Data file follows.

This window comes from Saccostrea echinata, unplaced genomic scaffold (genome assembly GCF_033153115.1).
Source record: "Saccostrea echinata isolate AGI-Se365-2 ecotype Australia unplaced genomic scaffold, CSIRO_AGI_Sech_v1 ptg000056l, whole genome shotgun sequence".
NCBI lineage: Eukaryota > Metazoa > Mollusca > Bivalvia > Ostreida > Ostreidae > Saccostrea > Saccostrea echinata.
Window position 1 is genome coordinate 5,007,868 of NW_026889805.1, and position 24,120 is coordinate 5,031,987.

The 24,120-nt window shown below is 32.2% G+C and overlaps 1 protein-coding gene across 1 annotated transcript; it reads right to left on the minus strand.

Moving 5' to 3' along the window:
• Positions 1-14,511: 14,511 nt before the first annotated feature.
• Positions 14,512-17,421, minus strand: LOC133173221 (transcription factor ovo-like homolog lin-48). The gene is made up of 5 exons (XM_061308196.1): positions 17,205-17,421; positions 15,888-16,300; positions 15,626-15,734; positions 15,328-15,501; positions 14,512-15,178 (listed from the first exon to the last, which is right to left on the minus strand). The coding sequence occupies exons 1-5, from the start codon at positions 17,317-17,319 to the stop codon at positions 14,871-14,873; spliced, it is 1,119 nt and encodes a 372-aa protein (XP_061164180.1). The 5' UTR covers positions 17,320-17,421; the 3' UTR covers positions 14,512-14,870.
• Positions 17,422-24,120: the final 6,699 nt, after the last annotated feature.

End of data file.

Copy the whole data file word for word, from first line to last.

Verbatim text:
This window comes from Saccostrea echinata, unplaced genomic scaffold (genome assembly GCF_033153115.1).
Source record: "Saccostrea echinata isolate AGI-Se365-2 ecotype Australia unplaced genomic scaffold, CSIRO_AGI_Sech_v1 ptg000056l, whole genome shotgun sequence".
NCBI lineage: Eukaryota > Metazoa > Mollusca > Bivalvia > Ostreida > Ostreidae > Saccostrea > Saccostrea echinata.
Window position 1 is genome coordinate 5,007,868 of NW_026889805.1, and position 24,120 is coordinate 5,031,987.

The 24,120-nt window shown below is 32.2% G+C and overlaps 1 protein-coding gene across 1 annotated transcript; it reads right to left on the minus strand.

Moving 5' to 3' along the window:
• Positions 1-14,511: 14,511 nt before the first annotated feature.
• Positions 14,512-17,421, minus strand: LOC133173221 (transcription factor ovo-like homolog lin-48). The gene is made up of 5 exons (XM_061308196.1): positions 17,205-17,421; positions 15,888-16,300; positions 15,626-15,734; positions 15,328-15,501; positions 14,512-15,178 (listed from the first exon to the last, which is right to left on the minus strand). The coding sequence occupies exons 1-5, from the start codon at positions 17,317-17,319 to the stop codon at positions 14,871-14,873; spliced, it is 1,119 nt and encodes a 372-aa protein (XP_061164180.1). The 5' UTR covers positions 17,320-17,421; the 3' UTR covers positions 14,512-14,870.
• Positions 17,422-24,120: the final 6,699 nt, after the last annotated feature.